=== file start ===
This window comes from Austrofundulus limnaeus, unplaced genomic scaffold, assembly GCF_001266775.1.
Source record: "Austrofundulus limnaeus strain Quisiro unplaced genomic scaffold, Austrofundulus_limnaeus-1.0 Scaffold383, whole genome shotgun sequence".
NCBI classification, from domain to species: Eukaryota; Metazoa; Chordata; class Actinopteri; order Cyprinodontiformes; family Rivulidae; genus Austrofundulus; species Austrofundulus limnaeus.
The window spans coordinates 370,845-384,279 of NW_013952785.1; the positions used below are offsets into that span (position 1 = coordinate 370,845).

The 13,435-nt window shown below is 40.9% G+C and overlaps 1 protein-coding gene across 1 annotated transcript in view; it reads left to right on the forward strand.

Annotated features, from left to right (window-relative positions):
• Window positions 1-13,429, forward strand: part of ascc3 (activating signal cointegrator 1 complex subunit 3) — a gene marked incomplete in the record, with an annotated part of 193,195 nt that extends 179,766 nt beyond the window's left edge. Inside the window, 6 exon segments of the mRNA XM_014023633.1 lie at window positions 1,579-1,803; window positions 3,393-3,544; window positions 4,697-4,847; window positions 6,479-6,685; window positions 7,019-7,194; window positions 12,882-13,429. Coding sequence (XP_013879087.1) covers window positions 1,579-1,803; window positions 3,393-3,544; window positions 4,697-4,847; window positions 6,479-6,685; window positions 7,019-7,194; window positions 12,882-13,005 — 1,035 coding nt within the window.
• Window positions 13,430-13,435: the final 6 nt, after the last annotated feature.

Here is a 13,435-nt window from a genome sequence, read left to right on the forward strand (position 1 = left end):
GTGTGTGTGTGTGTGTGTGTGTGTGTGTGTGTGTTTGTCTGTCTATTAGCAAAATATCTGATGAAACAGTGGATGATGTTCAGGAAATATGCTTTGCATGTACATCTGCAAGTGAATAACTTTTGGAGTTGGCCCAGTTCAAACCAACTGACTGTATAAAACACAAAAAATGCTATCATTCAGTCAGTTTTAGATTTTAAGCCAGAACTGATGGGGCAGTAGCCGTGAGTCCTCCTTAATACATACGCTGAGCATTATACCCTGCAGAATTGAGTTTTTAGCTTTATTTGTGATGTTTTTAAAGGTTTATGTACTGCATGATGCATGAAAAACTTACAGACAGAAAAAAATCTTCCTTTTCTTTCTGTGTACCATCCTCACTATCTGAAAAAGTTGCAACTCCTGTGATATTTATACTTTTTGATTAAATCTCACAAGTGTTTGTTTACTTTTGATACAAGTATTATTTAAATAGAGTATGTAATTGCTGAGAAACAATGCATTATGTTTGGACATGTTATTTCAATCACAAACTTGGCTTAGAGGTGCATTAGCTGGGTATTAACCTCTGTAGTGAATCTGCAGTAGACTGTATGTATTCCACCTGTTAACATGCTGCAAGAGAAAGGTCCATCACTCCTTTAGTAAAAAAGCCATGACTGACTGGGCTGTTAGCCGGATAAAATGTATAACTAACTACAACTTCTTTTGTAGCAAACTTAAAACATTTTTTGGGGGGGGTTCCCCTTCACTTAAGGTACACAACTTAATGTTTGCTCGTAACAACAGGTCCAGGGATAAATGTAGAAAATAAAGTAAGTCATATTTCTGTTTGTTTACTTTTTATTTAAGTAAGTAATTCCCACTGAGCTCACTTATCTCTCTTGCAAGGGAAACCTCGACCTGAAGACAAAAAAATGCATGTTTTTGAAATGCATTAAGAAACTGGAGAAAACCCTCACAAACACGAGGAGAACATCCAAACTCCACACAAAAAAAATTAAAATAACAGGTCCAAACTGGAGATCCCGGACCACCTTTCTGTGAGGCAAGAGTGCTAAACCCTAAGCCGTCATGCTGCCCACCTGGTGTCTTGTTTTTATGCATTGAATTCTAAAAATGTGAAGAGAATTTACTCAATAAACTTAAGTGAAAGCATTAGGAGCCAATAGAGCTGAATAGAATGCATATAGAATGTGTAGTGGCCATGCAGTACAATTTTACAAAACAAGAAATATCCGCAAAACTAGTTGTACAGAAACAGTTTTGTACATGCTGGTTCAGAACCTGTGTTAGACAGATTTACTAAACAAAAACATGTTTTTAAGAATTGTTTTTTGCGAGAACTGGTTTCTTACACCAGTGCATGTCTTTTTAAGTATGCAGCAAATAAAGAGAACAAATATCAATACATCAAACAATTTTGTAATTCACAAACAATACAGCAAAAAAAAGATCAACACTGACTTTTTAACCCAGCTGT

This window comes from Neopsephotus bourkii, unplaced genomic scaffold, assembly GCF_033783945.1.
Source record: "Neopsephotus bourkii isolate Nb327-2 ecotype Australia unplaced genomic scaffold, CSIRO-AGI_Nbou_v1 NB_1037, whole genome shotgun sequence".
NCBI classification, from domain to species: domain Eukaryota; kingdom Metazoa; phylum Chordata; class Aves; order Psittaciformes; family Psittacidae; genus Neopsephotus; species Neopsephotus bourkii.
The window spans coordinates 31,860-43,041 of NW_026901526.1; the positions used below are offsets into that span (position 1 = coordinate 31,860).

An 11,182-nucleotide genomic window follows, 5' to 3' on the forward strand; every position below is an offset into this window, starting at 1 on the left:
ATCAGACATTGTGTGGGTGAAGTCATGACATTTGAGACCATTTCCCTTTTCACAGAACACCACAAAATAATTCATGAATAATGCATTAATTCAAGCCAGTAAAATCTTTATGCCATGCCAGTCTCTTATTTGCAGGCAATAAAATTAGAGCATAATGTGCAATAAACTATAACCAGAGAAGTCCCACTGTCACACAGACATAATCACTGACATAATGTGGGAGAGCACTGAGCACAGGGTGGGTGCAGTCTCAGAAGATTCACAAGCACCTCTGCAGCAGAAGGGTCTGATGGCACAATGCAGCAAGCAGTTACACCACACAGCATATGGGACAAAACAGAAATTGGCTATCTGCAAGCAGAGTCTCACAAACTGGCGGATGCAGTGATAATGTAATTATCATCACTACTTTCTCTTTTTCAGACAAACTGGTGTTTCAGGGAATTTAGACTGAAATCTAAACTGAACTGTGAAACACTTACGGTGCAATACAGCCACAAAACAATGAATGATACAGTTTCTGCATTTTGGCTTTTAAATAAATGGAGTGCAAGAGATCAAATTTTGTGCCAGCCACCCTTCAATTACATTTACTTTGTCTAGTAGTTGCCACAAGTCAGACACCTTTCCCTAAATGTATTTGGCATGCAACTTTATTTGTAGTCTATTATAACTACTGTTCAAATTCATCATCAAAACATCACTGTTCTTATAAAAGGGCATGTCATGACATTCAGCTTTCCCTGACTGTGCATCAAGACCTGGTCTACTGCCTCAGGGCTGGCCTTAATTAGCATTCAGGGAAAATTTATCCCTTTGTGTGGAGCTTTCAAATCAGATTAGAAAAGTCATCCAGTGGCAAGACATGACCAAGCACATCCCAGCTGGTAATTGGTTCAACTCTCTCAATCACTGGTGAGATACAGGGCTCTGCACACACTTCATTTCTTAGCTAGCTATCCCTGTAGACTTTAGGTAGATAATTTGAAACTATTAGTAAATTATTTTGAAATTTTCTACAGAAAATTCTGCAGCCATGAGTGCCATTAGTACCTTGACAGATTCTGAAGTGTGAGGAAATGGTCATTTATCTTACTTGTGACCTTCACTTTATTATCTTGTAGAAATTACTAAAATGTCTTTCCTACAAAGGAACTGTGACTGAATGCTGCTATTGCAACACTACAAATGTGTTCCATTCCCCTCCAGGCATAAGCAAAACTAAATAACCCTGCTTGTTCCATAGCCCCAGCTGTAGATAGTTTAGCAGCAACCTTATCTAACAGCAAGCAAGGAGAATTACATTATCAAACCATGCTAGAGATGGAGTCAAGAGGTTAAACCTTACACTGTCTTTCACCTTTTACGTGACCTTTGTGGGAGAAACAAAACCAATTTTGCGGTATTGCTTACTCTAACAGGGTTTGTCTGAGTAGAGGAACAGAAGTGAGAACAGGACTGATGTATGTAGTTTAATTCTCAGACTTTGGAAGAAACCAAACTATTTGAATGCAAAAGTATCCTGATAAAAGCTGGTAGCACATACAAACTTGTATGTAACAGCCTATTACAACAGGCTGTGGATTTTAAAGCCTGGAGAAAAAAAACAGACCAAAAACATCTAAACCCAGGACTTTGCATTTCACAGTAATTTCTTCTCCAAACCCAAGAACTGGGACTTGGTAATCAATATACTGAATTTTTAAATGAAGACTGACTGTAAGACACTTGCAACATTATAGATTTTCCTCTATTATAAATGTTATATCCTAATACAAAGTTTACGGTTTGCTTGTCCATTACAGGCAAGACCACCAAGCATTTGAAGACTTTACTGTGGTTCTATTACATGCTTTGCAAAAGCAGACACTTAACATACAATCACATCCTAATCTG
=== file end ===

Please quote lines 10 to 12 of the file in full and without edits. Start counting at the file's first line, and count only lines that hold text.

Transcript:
GTGTGTGTGTGTGTGTGTGTGTGTGTGTGTGTGTTTGTCTGTCTATTAGCAAAATATCTGATGAAACAGTGGATGATGTTCAGGAAATATGCTTTGCATGTACATCTGCAAGTGAATAACTTTTGGAGTTGGCCCAGTTCAAACCAACTGACTGTATAAAACACAAAAAATGCTATCATTCAGTCAGTTTTAGATTTTAAGCCAGAACTGATGGGGCAGTAGCCGTGAGTCCTCCTTAATACATACGCTGAGCATTATACCCTGCAGAATTGAGTTTTTAGCTTTATTTGTGATGTTTTTAAAGGTTTATGTACTGCATGATGCATGAAAAACTTACAGACAGAAAAAAATCTTCCTTTTCTTTCTGTGTACCATCCTCACTATCTGAAAAAGTTGCAACTCCTGTGATATTTATACTTTTTGATTAAATCTCACAAGTGTTTGTTTACTTTTGATACAAGTATTATTTAAATAGAGTATGTAATTGCTGAGAAACAATGCATTATGTTTGGACATGTTATTTCAATCACAAACTTGGCTTAGAGGTGCATTAGCTGGGTATTAACCTCTGTAGTGAATCTGCAGTAGACTGTATGTATTCCACCTGTTAACATGCTGCAAGAGAAAGGTCCATCACTCCTTTAGTAAAAAAGCCATGACTGACTGGGCTGTTAGCCGGATAAAATGTATAACTAACTACAACTTCTTTTGTAGCAAACTTAAAACATTTTTTGGGGGGGGTTCCCCTTCACTTAAGGTACACAACTTAATGTTTGCTCGTAACAACAGGTCCAGGGATAAATGTAGAAAATAAAGTAAGTCATATTTCTGTTTGTTTACTTTTTATTTAAGTAAGTAATTCCCACTGAGCTCACTTATCTCTCTTGCAAGGGAAACCTCGACCTGAAGACAAAAAAATGCATGTTTTTGAAATGCATTAAGAAACTGGAGAAAACCCTCACAAACACGAGGAGAACATCCAAACTCCACACAAAAAAAATTAAAATAACAGGTCCAAACTGGAGATCCCGGACCACCTTTCTGTGAGGCAAGAGTGCTAAACCCTAAGCCGTCATGCTGCCCACCTGGTGTCTTGTTTTTATGCATTGAATTCTAAAAATGTGAAGAGAATTTACTCAATAAACTTAAGTGAAAGCATTAGGAGCCAATAGAGCTGAATAGAATGCATATAGAATGTGTAGTGGCCATGCAGTACAATTTTACAAAACAAGAAATATCCGCAAAACTAGTTGTACAGAAACAGTTTTGTACATGCTGGTTCAGAACCTGTGTTAGACAGATTTACTAAACAAAAACATGTTTTTAAGAATTGTTTTTTGCGAGAACTGGTTTCTTACACCAGTGCATGTCTTTTTAAGTATGCAGCAAATAAAGAGAACAAATATCAATACATCAAACAATTTTGTAATTCACAAACAATACAGCAAAAAAAAGATCAACACTGACTTTTTAACCCAGCTGT

This window comes from Neopsephotus bourkii, unplaced genomic scaffold, assembly GCF_033783945.1.
Source record: "Neopsephotus bourkii isolate Nb327-2 ecotype Australia unplaced genomic scaffold, CSIRO-AGI_Nbou_v1 NB_1037, whole genome shotgun sequence".